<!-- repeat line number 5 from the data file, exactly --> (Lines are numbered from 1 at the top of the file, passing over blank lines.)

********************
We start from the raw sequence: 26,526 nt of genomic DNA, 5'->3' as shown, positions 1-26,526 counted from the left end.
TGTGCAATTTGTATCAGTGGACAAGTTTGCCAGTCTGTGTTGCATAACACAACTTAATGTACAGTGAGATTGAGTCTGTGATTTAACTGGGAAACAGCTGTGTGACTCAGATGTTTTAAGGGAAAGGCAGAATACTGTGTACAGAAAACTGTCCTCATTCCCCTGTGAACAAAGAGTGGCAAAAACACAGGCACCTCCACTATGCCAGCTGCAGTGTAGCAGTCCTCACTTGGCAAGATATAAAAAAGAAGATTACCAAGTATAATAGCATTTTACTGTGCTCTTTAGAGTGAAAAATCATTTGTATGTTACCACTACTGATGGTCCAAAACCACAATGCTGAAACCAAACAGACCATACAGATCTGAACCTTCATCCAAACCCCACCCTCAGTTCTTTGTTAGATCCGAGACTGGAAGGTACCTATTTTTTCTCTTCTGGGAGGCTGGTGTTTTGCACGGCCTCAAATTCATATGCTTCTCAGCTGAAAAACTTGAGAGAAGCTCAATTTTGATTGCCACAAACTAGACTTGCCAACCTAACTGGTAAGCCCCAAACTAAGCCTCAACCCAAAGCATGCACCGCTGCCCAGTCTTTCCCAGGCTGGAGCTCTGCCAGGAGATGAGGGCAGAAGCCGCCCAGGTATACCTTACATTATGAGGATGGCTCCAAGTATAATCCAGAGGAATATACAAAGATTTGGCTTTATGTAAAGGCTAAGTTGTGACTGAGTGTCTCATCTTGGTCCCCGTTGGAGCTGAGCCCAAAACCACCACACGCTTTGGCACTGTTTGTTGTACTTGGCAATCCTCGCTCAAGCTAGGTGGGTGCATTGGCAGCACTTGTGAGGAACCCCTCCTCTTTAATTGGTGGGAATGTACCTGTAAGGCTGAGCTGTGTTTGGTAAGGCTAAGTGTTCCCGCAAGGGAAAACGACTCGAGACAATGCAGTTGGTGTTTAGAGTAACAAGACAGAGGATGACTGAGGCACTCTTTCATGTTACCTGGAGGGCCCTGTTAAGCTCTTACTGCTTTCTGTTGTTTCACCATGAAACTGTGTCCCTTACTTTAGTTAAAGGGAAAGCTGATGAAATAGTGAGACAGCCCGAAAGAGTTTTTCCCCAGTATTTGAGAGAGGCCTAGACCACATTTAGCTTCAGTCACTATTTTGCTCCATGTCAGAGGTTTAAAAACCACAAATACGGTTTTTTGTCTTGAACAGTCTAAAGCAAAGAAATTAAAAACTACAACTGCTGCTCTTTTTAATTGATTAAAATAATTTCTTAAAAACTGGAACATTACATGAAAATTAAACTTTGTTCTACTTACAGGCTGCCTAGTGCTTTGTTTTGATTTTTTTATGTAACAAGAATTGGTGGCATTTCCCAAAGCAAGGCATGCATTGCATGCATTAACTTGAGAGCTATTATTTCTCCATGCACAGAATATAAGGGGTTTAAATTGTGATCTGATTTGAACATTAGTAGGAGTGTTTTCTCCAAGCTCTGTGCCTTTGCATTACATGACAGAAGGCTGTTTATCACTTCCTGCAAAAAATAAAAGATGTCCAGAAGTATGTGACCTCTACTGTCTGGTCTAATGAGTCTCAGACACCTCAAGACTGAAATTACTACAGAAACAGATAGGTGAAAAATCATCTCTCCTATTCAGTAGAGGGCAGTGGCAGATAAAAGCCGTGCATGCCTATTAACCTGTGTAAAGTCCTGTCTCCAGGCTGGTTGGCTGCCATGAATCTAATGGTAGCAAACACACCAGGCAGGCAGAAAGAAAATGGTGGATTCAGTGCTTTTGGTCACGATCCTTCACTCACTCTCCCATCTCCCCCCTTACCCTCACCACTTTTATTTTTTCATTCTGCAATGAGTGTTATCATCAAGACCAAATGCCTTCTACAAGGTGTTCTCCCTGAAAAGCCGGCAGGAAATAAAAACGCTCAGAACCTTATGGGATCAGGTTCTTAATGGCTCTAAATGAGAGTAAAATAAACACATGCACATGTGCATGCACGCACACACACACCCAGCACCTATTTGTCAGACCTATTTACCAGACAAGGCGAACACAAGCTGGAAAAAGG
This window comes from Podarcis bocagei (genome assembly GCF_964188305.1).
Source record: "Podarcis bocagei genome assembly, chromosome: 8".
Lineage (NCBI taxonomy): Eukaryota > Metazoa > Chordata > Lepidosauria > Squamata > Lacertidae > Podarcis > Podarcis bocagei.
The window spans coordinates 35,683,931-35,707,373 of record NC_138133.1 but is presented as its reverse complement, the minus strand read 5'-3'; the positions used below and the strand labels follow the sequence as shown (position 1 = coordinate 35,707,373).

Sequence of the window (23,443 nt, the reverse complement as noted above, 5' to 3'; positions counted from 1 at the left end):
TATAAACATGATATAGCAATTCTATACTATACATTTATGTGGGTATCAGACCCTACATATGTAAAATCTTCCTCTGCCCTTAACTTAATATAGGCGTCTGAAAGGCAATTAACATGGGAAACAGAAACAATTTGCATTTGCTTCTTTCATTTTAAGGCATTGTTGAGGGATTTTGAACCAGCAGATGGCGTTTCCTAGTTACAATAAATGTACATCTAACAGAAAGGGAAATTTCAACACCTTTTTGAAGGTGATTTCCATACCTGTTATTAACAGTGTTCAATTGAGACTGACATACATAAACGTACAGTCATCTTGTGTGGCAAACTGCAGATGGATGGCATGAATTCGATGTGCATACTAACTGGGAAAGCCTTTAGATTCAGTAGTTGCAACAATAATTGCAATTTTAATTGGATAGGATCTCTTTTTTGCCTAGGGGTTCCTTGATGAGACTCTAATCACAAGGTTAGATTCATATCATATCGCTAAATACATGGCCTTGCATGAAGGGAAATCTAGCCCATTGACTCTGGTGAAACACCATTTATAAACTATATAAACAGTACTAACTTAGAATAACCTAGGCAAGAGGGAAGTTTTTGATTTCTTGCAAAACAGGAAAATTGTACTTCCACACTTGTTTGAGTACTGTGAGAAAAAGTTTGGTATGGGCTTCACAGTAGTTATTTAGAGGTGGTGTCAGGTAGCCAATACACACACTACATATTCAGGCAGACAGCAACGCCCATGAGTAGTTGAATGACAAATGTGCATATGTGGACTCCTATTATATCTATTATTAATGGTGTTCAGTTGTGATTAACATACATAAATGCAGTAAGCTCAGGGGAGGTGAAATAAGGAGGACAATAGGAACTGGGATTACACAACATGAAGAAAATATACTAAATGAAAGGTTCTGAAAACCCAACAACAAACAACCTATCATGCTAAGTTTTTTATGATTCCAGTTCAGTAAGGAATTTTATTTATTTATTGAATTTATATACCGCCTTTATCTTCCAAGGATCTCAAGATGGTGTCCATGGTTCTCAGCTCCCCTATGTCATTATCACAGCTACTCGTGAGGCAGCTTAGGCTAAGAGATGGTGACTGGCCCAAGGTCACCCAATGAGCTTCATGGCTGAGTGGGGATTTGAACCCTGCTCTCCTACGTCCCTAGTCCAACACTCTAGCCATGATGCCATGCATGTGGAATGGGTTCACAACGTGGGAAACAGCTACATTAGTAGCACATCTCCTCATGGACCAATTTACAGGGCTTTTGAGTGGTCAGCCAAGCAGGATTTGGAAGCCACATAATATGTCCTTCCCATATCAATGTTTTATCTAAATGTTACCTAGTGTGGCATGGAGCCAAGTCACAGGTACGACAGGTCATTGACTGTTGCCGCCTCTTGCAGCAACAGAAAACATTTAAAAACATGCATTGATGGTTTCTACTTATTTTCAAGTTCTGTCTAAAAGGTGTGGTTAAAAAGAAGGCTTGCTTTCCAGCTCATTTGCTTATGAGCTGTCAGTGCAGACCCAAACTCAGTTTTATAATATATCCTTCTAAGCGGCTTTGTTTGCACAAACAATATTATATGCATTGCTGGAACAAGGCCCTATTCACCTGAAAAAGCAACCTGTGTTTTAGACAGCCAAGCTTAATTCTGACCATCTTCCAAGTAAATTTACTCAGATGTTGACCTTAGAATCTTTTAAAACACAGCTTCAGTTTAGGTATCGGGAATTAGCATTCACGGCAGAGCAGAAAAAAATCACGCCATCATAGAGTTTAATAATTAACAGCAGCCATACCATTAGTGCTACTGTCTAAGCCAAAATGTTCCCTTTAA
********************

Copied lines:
Lineage (NCBI taxonomy): Eukaryota > Metazoa > Chordata > Lepidosauria > Squamata > Lacertidae > Podarcis > Podarcis bocagei.